23. teohyc macrumors regular

    teohyc

    Joined:
    May 24, 2007
    #23
    When one drive fails, the whole drive fails, I guess, no different from single hard drives.

    Want backup? Get an external drive.

    I don't expect any different in workflow.
     
  24. cocacolakid macrumors 65816

    cocacolakid

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    Dec 18, 2010
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    Chicago
    #24
    That has some pretty negative reviews on Newegg.

    http://www.newegg.com/Product/Product.aspx?Item=N82E16817153133

    I love docking stations because of how easy they are to use, but I wouldn't want my regular OS drive sitting in one, using it 24/7. First, it's ugly compared to being in the mini itself or even in an external case. Second, those docking stations aren't made to be run 24/7. I'd much rather buy a LaCie or other brand USB 3 or Thunderbolt external case.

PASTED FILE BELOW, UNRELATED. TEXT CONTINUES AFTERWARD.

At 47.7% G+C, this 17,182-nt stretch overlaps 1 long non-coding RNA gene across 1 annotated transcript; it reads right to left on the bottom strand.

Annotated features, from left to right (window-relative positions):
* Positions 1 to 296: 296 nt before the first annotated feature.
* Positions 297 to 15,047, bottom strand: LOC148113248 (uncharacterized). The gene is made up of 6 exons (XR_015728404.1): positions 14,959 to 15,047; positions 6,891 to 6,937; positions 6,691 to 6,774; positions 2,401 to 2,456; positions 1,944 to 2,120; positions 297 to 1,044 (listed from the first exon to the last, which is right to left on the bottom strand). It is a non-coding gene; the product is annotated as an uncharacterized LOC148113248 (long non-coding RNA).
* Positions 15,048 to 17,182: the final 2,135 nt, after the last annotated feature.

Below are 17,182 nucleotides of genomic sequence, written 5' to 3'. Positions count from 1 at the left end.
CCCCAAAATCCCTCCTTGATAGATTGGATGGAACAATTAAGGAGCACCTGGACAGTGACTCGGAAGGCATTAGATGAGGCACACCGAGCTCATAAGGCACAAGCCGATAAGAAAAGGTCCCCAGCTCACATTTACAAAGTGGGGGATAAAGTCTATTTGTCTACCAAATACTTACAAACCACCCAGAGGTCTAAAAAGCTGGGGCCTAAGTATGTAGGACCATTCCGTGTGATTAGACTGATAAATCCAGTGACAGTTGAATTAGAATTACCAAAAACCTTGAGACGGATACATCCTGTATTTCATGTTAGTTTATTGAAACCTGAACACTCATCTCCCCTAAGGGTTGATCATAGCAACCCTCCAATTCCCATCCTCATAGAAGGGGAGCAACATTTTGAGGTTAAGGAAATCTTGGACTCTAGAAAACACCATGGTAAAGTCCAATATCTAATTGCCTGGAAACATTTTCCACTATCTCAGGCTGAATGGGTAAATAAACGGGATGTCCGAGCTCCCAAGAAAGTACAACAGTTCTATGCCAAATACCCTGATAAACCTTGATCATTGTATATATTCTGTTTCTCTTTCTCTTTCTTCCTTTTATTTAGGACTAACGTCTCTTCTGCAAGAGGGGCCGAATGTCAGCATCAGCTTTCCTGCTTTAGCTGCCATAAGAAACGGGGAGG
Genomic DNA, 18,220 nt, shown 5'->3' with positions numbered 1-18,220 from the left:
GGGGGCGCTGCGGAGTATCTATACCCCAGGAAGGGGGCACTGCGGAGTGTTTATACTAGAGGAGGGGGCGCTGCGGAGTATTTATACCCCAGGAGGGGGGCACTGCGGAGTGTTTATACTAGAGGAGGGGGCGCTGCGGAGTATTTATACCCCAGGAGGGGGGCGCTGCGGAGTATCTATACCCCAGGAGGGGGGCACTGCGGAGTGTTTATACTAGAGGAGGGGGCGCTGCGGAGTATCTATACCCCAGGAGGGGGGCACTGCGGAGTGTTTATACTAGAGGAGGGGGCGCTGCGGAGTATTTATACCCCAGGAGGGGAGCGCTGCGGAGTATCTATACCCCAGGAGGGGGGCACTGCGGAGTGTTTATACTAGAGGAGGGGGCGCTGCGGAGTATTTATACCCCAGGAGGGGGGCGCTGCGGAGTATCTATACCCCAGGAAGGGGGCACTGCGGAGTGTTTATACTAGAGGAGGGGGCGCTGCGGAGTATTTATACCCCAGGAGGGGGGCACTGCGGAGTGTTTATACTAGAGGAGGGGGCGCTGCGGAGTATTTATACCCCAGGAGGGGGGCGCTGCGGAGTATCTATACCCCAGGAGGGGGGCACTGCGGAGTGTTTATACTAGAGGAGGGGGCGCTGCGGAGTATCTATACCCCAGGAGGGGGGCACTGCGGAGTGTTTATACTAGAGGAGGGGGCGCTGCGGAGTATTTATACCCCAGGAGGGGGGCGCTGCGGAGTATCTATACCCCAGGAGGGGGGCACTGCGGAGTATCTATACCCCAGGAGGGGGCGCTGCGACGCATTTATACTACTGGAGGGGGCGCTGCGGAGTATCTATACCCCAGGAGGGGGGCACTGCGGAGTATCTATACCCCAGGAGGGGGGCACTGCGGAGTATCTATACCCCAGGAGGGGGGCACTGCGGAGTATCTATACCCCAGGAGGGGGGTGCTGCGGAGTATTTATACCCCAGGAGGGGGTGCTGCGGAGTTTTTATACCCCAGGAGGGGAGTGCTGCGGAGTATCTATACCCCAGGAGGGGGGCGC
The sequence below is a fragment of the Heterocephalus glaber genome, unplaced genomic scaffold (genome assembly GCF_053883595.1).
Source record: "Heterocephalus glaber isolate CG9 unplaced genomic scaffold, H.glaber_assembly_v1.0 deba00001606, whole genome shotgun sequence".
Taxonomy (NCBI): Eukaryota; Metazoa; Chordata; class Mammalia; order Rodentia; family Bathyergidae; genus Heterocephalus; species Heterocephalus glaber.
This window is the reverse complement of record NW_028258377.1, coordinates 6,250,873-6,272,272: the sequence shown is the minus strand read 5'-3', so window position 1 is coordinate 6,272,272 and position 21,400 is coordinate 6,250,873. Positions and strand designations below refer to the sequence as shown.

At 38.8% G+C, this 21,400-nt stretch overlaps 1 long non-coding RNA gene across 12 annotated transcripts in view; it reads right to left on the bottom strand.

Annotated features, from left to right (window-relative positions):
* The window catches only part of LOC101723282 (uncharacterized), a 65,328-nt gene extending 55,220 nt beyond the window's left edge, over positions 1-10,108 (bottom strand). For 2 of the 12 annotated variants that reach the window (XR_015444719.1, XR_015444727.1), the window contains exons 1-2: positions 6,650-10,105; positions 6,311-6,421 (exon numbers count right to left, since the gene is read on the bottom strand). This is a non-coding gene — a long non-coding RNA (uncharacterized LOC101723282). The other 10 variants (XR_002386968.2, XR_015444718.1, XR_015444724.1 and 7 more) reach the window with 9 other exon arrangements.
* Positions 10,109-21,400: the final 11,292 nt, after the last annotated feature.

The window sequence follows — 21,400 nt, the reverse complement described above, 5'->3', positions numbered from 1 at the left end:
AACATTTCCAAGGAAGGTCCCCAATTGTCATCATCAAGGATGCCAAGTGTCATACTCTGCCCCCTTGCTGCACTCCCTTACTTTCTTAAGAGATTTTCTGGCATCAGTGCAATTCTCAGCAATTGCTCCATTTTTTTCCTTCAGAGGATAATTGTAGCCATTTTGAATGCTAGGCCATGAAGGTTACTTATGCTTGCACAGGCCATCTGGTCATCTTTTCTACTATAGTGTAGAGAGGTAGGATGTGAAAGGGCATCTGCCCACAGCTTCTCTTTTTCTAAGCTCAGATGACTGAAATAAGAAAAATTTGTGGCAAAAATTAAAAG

25. mfkap thread starter macrumors newbie

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    Jul 12, 2008
    #25
    I may not be great at maths, but I think that the chance of one drive failing is twice as likely as with a single drive setup. I think this comes down to a preference... I would prefer to sacrifice comfort for more control... I am getting a Fusion for my parents new iMac when it ships. I am just a little gunshy with new Mac tech (new monitors, new drives, new laptops, etc often have problems.